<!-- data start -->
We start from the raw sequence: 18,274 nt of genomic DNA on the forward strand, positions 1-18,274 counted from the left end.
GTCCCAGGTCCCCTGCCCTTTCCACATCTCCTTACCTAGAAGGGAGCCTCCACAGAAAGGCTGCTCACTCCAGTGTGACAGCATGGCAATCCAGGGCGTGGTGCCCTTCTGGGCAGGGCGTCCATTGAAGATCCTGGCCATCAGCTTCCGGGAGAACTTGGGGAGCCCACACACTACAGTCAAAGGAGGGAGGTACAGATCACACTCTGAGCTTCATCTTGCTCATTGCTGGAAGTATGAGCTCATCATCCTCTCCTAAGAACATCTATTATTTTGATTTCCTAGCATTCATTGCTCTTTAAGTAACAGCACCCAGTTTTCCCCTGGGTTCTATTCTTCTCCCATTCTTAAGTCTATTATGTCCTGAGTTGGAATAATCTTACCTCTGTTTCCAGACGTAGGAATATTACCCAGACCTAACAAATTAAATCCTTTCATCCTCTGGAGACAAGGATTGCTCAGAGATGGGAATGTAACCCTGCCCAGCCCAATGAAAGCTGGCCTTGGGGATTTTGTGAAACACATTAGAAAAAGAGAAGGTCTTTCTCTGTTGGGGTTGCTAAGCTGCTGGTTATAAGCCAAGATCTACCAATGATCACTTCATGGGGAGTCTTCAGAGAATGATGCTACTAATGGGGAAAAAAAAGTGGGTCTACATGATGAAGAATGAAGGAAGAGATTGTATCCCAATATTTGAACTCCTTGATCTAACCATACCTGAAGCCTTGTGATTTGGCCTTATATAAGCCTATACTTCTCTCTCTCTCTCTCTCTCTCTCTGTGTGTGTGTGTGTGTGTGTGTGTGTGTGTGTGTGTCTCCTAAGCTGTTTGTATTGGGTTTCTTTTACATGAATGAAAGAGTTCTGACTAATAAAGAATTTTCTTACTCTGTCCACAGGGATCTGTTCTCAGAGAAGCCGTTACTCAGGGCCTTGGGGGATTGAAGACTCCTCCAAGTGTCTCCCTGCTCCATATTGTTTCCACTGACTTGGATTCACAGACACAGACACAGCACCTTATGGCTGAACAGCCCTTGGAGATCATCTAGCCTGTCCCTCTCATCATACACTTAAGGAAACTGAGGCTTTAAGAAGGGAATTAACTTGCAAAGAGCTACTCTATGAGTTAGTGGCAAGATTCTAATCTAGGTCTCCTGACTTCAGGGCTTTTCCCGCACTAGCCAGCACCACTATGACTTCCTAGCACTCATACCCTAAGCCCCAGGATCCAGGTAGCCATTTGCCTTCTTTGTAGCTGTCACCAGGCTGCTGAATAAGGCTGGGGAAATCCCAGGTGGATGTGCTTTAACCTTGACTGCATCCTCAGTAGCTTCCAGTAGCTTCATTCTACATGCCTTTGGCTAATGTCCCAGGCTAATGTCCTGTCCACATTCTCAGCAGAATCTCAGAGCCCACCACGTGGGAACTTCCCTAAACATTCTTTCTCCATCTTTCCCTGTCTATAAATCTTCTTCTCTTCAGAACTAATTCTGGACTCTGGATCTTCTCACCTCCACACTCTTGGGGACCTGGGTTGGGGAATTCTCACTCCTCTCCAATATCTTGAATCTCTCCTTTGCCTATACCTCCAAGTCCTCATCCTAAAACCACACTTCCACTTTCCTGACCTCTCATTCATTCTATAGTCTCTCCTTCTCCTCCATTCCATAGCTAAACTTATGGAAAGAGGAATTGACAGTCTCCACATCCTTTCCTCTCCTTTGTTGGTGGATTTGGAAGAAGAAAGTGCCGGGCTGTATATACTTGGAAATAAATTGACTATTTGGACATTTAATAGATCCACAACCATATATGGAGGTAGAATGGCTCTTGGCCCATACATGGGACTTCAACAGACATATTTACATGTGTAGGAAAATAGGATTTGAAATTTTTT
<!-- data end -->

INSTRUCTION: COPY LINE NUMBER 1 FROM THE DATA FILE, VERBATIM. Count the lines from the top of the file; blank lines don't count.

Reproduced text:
We start from the raw sequence: 18,274 nt of genomic DNA on the forward strand, positions 1-18,274 counted from the left end.